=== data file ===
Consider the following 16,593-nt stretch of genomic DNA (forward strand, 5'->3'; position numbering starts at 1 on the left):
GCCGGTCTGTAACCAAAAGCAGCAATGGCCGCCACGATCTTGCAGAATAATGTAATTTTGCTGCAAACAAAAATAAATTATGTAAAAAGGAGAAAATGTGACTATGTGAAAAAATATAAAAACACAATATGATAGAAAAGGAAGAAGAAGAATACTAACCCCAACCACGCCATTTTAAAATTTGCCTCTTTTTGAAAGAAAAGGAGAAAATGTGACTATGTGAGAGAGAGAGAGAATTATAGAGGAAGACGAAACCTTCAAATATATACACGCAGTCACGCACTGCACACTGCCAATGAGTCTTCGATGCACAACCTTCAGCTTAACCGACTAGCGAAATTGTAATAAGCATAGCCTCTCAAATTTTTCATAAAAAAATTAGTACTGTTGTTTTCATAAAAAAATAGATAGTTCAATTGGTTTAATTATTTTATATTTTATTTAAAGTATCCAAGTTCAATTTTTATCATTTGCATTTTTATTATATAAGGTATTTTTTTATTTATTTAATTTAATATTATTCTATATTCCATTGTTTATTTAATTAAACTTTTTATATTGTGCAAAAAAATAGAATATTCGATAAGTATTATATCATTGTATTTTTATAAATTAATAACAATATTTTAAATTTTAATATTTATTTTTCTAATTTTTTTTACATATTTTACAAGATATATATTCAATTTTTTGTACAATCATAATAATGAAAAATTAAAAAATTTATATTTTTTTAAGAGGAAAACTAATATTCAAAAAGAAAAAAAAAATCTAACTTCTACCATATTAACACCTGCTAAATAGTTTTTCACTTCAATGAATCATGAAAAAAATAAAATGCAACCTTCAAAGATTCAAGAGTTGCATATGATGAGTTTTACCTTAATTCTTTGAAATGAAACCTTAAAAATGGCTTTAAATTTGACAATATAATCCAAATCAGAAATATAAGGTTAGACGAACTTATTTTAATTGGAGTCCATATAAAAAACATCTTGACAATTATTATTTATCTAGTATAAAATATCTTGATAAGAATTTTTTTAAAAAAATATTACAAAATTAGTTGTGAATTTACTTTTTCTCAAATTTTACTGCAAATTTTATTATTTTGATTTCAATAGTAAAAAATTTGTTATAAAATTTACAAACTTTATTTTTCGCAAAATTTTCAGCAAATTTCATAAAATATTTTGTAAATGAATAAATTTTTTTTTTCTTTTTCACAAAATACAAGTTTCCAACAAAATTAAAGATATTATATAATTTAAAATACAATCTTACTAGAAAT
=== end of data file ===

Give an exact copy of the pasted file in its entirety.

Consider the following 16,593-nt stretch of genomic DNA (forward strand, 5'->3'; position numbering starts at 1 on the left):
GCCGGTCTGTAACCAAAAGCAGCAATGGCCGCCACGATCTTGCAGAATAATGTAATTTTGCTGCAAACAAAAATAAATTATGTAAAAAGGAGAAAATGTGACTATGTGAAAAAATATAAAAACACAATATGATAGAAAAGGAAGAAGAAGAATACTAACCCCAACCACGCCATTTTAAAATTTGCCTCTTTTTGAAAGAAAAGGAGAAAATGTGACTATGTGAGAGAGAGAGAGAATTATAGAGGAAGACGAAACCTTCAAATATATACACGCAGTCACGCACTGCACACTGCCAATGAGTCTTCGATGCACAACCTTCAGCTTAACCGACTAGCGAAATTGTAATAAGCATAGCCTCTCAAATTTTTCATAAAAAAATTAGTACTGTTGTTTTCATAAAAAAATAGATAGTTCAATTGGTTTAATTATTTTATATTTTATTTAAAGTATCCAAGTTCAATTTTTATCATTTGCATTTTTATTATATAAGGTATTTTTTTATTTATTTAATTTAATATTATTCTATATTCCATTGTTTATTTAATTAAACTTTTTATATTGTGCAAAAAAATAGAATATTCGATAAGTATTATATCATTGTATTTTTATAAATTAATAACAATATTTTAAATTTTAATATTTATTTTTCTAATTTTTTTTACATATTTTACAAGATATATATTCAATTTTTTGTACAATCATAATAATGAAAAATTAAAAAATTTATATTTTTTTAAGAGGAAAACTAATATTCAAAAAGAAAAAAAAAATCTAACTTCTACCATATTAACACCTGCTAAATAGTTTTTCACTTCAATGAATCATGAAAAAAATAAAATGCAACCTTCAAAGATTCAAGAGTTGCATATGATGAGTTTTACCTTAATTCTTTGAAATGAAACCTTAAAAATGGCTTTAAATTTGACAATATAATCCAAATCAGAAATATAAGGTTAGACGAACTTATTTTAATTGGAGTCCATATAAAAAACATCTTGACAATTATTATTTATCTAGTATAAAATATCTTGATAAGAATTTTTTTAAAAAAATATTACAAAATTAGTTGTGAATTTACTTTTTCTCAAATTTTACTGCAAATTTTATTATTTTGATTTCAATAGTAAAAAATTTGTTATAAAATTTACAAACTTTATTTTTCGCAAAATTTTCAGCAAATTTCATAAAATATTTTGTAAATGAATAAATTTTTTTTTTCTTTTTCACAAAATACAAGTTTCCAACAAAATTAAAGATATTATATAATTTAAAATACAATCTTACTAGAAAT